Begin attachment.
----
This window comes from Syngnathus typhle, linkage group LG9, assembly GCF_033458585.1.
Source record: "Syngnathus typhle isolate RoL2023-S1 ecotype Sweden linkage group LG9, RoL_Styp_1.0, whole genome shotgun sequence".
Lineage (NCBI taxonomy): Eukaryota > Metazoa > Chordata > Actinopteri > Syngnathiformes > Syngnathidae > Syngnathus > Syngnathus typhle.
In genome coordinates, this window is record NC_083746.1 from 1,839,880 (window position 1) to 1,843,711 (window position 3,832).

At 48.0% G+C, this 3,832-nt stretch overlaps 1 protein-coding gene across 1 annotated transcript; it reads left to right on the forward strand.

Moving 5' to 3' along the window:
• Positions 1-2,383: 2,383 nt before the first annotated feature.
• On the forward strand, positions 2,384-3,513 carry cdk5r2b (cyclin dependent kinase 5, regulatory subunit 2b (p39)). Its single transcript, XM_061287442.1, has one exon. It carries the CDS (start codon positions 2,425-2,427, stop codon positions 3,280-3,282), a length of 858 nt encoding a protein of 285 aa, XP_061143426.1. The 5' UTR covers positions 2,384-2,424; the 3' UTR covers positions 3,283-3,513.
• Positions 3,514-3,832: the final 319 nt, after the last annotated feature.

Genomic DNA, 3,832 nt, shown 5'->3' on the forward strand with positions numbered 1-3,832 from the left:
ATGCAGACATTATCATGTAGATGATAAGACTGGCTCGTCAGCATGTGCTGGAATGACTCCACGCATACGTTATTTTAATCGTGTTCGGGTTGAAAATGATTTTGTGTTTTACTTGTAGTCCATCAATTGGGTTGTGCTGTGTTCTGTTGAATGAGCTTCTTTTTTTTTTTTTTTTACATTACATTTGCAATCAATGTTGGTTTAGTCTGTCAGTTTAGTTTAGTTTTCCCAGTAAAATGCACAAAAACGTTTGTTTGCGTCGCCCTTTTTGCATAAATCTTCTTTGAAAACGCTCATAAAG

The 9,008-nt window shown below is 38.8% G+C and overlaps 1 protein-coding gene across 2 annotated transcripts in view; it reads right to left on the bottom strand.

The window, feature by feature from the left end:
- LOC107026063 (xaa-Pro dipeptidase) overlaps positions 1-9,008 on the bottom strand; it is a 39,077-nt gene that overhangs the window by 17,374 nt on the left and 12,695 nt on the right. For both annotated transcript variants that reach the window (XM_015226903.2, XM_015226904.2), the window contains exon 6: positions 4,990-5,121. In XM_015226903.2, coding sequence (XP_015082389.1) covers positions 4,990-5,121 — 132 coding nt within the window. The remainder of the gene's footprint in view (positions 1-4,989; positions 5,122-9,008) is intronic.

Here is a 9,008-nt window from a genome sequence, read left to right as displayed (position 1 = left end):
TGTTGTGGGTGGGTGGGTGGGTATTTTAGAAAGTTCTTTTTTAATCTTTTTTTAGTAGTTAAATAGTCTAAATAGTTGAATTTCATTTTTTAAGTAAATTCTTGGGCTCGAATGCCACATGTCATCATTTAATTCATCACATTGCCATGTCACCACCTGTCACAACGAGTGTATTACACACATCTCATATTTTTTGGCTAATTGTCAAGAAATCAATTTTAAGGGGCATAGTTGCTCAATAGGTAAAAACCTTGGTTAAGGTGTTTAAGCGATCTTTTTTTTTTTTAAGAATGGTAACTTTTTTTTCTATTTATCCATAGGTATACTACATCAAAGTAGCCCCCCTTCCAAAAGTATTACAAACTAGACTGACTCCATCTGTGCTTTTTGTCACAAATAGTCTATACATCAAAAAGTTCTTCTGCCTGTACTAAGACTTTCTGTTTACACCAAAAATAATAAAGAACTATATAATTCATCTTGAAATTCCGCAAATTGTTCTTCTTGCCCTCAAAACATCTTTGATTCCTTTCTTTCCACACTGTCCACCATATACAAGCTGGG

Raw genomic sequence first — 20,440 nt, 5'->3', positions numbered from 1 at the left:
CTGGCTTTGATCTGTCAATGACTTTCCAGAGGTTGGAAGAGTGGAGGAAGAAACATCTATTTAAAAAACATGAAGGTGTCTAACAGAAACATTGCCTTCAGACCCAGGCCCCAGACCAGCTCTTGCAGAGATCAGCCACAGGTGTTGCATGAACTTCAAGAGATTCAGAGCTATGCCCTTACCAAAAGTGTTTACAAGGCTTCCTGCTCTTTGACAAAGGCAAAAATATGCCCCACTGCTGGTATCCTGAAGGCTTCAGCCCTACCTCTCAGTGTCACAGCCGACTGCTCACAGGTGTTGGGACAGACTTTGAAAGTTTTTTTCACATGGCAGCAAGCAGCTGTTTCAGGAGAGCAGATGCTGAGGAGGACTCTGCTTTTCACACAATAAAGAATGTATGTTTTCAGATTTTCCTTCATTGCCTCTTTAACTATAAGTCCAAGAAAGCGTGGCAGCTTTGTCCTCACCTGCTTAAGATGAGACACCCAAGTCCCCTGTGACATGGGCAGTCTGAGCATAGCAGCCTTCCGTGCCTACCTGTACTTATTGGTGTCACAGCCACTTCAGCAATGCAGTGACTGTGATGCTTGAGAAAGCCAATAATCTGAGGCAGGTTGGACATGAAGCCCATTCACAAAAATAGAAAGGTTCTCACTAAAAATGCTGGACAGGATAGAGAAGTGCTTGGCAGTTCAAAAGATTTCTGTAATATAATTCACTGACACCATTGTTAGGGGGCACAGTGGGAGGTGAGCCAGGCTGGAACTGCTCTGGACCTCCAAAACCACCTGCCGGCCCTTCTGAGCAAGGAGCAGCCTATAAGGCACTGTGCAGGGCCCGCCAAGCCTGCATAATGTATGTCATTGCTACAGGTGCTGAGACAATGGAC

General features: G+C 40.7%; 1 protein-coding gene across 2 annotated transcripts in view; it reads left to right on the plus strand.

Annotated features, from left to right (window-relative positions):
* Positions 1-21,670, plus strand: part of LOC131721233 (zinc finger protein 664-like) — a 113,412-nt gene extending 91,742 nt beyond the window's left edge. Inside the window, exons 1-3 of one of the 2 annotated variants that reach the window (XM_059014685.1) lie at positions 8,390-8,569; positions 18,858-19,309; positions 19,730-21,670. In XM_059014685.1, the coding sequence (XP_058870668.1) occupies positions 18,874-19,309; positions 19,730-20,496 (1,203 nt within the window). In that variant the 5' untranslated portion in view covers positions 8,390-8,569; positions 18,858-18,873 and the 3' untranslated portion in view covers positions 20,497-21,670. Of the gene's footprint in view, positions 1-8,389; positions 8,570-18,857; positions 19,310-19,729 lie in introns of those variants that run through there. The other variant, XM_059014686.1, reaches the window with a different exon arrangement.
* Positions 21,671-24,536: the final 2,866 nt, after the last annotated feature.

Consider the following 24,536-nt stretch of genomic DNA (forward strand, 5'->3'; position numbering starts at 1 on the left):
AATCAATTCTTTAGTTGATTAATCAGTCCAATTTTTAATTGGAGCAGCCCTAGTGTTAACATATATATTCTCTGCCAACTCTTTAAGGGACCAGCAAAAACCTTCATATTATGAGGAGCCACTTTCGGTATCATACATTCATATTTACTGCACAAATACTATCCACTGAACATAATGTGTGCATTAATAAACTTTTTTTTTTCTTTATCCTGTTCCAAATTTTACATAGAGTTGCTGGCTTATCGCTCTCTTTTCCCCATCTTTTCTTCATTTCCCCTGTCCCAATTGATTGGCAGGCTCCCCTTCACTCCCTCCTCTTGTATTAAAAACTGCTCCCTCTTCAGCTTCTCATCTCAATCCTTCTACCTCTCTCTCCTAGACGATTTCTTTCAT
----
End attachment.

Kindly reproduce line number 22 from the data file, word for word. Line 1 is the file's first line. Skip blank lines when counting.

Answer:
* Positions 21,671-24,536: the final 2,866 nt, after the last annotated feature.